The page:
The ‘ashes’ poem

Every month I go over to Eyemouth to meet with a small group of other writers. It’s a ‘no-pressure’ writing group; no exercises, no workshopping, no deep analysis. It’s more a relaxed group of friends than the conventional group, and I like it for that reason. We start with an organ recital – where we talk about our various ailments (we’re of an age when we’ve all got health problems). Then we share bits of our recent writings. They’re usually on any subject we choose, but lately we’ve started suggesting key words, starters, thoughts, for the next meeting. Last month someone suggested ‘ashes’, and, having been overloaded with other things, it wasn’t until 10pm last night that I wrote my piece. I happened to mention on Facebook that I’d done it, and a well-known Scottish poet, teacher and anthologist (there’s a clue there) responded, saying, in effect, that ‘ashes’ were a common metaphor in many of the poems he’d read recently while compiling his anthology. It’s absolutely true – ashes are commonly used metaphorically. There’s a poem in the Mad Yak which starts from a memory of scattering my father’s ashes in his beloved St Fillans, and extends the metaphor, ending up in the Sunderbans (which I’ve not yet visited).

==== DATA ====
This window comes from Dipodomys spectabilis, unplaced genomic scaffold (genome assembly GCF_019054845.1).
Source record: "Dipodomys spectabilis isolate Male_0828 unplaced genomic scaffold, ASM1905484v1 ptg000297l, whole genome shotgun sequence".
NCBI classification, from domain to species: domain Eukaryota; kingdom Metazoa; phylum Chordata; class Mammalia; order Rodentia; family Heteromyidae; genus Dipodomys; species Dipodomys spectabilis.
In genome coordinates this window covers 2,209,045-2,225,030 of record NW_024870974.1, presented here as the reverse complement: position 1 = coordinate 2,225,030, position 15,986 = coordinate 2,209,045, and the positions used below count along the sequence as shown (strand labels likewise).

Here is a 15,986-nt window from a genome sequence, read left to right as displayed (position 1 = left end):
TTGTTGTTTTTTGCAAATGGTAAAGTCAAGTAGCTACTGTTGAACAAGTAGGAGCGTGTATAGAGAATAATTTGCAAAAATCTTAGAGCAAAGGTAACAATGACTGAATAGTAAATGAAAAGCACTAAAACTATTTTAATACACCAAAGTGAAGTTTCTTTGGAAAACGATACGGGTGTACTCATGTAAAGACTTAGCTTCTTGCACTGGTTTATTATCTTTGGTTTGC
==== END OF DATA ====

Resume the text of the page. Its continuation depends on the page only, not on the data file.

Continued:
[Poem removed for revision]

The next challenge is to write something for Thursday night’s Dunbar Writers meeting, on the suggested theme – fertility.



About sunnydunny

Poet, publisher, gardener
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2 Responses to The ‘ashes’ poem

  1. Winifred says:

    The last line is a gem, Colin.

  2. chris says:

    I especially like the “hands that might have flickered/around us” – love the enjambement!

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